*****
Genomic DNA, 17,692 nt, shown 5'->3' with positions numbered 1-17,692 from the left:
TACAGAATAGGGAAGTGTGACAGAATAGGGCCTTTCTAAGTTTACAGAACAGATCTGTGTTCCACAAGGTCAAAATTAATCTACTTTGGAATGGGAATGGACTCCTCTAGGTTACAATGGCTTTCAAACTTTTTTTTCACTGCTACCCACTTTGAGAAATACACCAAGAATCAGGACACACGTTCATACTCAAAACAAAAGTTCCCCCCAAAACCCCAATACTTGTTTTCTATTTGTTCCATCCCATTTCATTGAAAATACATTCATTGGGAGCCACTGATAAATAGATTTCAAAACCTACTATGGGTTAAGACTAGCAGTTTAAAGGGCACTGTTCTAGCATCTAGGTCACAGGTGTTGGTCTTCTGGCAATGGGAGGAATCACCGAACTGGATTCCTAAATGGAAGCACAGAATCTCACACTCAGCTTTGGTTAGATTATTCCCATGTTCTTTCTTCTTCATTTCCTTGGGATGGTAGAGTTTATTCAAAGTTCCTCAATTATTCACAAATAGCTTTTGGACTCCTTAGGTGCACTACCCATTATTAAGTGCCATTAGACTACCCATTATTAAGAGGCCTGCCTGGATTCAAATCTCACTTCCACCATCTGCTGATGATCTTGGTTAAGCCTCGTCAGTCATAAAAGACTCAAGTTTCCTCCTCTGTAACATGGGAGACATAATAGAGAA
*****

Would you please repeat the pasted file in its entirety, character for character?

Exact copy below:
Genomic DNA, 17,692 nt, shown 5'->3' with positions numbered 1-17,692 from the left:
TACAGAATAGGGAAGTGTGACAGAATAGGGCCTTTCTAAGTTTACAGAACAGATCTGTGTTCCACAAGGTCAAAATTAATCTACTTTGGAATGGGAATGGACTCCTCTAGGTTACAATGGCTTTCAAACTTTTTTTTCACTGCTACCCACTTTGAGAAATACACCAAGAATCAGGACACACGTTCATACTCAAAACAAAAGTTCCCCCCAAAACCCCAATACTTGTTTTCTATTTGTTCCATCCCATTTCATTGAAAATACATTCATTGGGAGCCACTGATAAATAGATTTCAAAACCTACTATGGGTTAAGACTAGCAGTTTAAAGGGCACTGTTCTAGCATCTAGGTCACAGGTGTTGGTCTTCTGGCAATGGGAGGAATCACCGAACTGGATTCCTAAATGGAAGCACAGAATCTCACACTCAGCTTTGGTTAGATTATTCCCATGTTCTTTCTTCTTCATTTCCTTGGGATGGTAGAGTTTATTCAAAGTTCCTCAATTATTCACAAATAGCTTTTGGACTCCTTAGGTGCACTACCCATTATTAAGTGCCATTAGACTACCCATTATTAAGAGGCCTGCCTGGATTCAAATCTCACTTCCACCATCTGCTGATGATCTTGGTTAAGCCTCGTCAGTCATAAAAGACTCAAGTTTCCTCCTCTGTAACATGGGAGACATAATAGAGAA